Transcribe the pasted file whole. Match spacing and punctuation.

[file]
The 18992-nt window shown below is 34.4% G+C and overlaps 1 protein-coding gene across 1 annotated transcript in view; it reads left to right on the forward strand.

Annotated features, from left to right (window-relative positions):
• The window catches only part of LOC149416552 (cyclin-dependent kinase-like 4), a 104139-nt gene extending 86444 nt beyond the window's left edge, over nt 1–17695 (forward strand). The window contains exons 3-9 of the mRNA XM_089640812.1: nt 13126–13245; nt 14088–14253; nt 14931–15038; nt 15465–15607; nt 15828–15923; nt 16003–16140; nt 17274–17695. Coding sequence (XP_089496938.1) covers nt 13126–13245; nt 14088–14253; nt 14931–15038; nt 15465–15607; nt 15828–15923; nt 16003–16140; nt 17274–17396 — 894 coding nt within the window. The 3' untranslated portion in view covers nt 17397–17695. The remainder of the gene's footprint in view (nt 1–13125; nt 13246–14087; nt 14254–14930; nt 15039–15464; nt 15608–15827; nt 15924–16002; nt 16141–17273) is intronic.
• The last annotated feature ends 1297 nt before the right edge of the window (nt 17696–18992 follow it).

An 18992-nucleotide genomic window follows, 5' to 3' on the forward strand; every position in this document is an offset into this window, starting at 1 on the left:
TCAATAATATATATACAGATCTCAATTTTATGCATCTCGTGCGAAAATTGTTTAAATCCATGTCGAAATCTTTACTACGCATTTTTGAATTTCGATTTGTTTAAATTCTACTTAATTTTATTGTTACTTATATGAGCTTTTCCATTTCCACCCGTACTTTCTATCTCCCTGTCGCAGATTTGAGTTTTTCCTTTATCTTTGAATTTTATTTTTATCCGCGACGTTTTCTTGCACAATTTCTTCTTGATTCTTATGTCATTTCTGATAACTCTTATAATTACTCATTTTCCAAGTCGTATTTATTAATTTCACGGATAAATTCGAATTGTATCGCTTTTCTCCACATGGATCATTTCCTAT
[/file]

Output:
The 18992-nt window shown below is 34.4% G+C and overlaps 1 protein-coding gene across 1 annotated transcript in view; it reads left to right on the forward strand.

Annotated features, from left to right (window-relative positions):
• The window catches only part of LOC149416552 (cyclin-dependent kinase-like 4), a 104139-nt gene extending 86444 nt beyond the window's left edge, over nt 1–17695 (forward strand). The window contains exons 3-9 of the mRNA XM_089640812.1: nt 13126–13245; nt 14088–14253; nt 14931–15038; nt 15465–15607; nt 15828–15923; nt 16003–16140; nt 17274–17695. Coding sequence (XP_089496938.1) covers nt 13126–13245; nt 14088–14253; nt 14931–15038; nt 15465–15607; nt 15828–15923; nt 16003–16140; nt 17274–17396 — 894 coding nt within the window. The 3' untranslated portion in view covers nt 17397–17695. The remainder of the gene's footprint in view (nt 1–13125; nt 13246–14087; nt 14254–14930; nt 15039–15464; nt 15608–15827; nt 15924–16002; nt 16141–17273) is intronic.
• The last annotated feature ends 1297 nt before the right edge of the window (nt 17696–18992 follow it).

An 18992-nucleotide genomic window follows, 5' to 3' on the forward strand; every position in this document is an offset into this window, starting at 1 on the left:
TCAATAATATATATACAGATCTCAATTTTATGCATCTCGTGCGAAAATTGTTTAAATCCATGTCGAAATCTTTACTACGCATTTTTGAATTTCGATTTGTTTAAATTCTACTTAATTTTATTGTTACTTATATGAGCTTTTCCATTTCCACCCGTACTTTCTATCTCCCTGTCGCAGATTTGAGTTTTTCCTTTATCTTTGAATTTTATTTTTATCCGCGACGTTTTCTTGCACAATTTCTTCTTGATTCTTATGTCATTTCTGATAACTCTTATAATTACTCATTTTCCAAGTCGTATTTATTAATTTCACGGATAAATTCGAATTGTATCGCTTTTCTCCACATGGATCATTTCCTAT